Detecting Type 1 in Children

Researchers at the University of Colorado announced that they have simplified the method in which doctors screen children for type 1 diabetes.

In an article published in the February 15 issue of Proceedings of the National Academy of Sciences, researchers explain that the technique—called IAA screening—is the best and earliest method of detecting type 1 in infants.

George Eisenbarth, MD, PhD, and colleagues at the University of Colorado Health Sciences Center conducted a follow-up study of 934 children with a genetic disposition for developing type 1. The children’s blood was screened for anti-insulin antibodies when they were between seven and 10 months of age.

Four out of five of the children who tested positive for the antibodies before the age of one developed diabetes within three years. Of the 929 children who tested negative for the antibodies, only one has developed diabetes to date.

Further analysis showed that the higher the level of the antibodies in newly diagnosed, the earlier diabetes developed.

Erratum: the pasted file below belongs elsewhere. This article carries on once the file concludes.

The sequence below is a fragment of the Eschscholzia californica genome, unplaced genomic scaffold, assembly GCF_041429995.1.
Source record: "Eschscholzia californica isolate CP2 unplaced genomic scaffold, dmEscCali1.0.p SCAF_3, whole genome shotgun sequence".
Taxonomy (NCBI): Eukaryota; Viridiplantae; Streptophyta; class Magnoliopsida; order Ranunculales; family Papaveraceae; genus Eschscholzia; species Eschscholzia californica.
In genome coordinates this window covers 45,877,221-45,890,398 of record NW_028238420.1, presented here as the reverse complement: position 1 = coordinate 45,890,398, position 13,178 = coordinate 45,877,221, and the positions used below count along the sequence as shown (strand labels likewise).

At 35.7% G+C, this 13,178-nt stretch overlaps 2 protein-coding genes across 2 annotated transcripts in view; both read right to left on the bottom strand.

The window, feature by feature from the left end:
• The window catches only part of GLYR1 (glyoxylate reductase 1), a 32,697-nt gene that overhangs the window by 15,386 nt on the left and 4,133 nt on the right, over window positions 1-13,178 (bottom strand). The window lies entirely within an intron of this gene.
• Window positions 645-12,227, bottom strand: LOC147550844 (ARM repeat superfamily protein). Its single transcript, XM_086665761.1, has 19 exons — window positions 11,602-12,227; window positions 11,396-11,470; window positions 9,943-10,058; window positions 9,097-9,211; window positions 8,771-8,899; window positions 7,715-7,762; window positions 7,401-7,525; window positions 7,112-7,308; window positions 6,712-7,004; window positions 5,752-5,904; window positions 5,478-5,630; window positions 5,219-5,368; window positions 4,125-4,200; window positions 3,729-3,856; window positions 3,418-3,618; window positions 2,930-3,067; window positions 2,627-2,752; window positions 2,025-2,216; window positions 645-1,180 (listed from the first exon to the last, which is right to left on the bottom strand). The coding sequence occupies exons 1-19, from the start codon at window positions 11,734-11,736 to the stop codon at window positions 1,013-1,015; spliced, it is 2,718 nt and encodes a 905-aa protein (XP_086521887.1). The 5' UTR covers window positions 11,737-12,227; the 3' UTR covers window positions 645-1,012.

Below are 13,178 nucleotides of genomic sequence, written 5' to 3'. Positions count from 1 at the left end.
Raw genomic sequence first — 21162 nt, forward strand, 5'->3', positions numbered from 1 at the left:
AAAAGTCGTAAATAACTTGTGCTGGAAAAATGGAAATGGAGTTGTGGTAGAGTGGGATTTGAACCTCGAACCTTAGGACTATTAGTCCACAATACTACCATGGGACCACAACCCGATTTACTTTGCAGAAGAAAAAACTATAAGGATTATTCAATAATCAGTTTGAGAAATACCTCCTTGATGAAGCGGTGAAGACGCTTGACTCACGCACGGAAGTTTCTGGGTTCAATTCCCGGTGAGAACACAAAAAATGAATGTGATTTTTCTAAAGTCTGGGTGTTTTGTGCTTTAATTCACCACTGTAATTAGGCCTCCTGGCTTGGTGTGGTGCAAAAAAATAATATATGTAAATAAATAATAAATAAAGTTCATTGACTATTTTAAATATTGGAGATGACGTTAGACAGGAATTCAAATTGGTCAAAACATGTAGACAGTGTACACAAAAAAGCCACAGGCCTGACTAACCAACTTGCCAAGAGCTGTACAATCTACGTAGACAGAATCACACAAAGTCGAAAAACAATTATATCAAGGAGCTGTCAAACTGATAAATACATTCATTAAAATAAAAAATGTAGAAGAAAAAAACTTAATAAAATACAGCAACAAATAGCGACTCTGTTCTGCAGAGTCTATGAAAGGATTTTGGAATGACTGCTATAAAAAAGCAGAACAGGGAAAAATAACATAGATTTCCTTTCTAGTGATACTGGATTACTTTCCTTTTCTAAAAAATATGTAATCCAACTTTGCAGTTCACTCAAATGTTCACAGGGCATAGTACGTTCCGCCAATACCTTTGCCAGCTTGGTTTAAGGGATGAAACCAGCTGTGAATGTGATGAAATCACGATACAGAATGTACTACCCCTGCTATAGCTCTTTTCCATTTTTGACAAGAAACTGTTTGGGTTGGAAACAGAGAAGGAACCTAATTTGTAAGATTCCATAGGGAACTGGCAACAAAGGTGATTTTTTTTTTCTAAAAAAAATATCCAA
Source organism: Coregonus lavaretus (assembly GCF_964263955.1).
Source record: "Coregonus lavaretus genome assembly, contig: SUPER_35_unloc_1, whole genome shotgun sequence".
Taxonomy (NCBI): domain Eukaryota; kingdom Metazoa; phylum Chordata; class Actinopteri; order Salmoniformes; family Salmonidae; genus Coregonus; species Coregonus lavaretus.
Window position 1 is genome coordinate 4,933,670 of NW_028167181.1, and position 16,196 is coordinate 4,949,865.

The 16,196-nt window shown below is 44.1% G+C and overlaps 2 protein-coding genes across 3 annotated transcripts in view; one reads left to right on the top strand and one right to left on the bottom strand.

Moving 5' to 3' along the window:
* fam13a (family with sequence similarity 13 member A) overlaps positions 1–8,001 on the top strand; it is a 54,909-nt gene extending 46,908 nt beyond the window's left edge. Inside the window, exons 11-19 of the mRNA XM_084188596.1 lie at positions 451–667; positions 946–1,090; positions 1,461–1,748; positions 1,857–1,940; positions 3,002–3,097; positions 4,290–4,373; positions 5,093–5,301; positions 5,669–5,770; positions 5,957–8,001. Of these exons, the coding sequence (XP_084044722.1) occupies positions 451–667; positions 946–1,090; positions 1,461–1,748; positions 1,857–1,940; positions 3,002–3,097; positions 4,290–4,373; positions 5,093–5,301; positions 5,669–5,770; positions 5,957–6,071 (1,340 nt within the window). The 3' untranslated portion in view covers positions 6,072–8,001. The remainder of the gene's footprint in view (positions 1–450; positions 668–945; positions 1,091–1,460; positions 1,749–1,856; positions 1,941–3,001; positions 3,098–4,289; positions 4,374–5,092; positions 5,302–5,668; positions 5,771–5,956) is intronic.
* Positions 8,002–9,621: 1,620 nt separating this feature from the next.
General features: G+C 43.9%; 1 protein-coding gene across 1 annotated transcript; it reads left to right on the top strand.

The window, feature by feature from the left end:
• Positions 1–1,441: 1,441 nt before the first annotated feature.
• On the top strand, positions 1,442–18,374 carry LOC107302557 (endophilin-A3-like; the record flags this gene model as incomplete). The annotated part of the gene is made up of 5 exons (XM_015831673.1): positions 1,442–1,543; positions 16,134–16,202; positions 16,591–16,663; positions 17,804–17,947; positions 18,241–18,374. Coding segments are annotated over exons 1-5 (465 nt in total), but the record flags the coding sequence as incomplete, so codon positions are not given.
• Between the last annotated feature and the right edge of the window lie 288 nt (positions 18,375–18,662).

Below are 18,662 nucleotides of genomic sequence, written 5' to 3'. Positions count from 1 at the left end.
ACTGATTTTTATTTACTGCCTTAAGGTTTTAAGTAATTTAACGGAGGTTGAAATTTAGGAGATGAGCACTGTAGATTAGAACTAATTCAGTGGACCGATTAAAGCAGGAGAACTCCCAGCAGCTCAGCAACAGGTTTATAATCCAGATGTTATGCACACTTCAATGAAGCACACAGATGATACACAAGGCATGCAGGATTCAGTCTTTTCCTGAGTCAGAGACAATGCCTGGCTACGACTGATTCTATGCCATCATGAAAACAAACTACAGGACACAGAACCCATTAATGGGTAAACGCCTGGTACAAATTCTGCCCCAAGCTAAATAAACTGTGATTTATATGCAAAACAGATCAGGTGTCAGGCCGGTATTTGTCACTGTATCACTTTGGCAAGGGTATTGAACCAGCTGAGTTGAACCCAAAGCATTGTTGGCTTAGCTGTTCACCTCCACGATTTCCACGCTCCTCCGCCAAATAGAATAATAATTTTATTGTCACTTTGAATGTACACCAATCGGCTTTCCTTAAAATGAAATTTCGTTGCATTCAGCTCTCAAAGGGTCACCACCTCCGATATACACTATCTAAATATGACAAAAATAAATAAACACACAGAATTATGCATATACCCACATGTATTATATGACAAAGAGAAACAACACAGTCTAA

In a January 19 Medscape Wire report, Eisenbarth said, “To predict childhood diabetes, we look for certain autoantibodies . The presence of more than one autoantibody indicates an extremely high risk of developing diabetes in the next five to 10 years.”

Eisenbarth further stated, “It is important to know who’s at risk because one in 300 children will develop the illness and the incidence, especially among the youngest children, is increasing worldwide.”

Researchers have successfully prevented diabetes in animals by suppressing the immune system. They have yet to show that the technique prevents diabetes in children.

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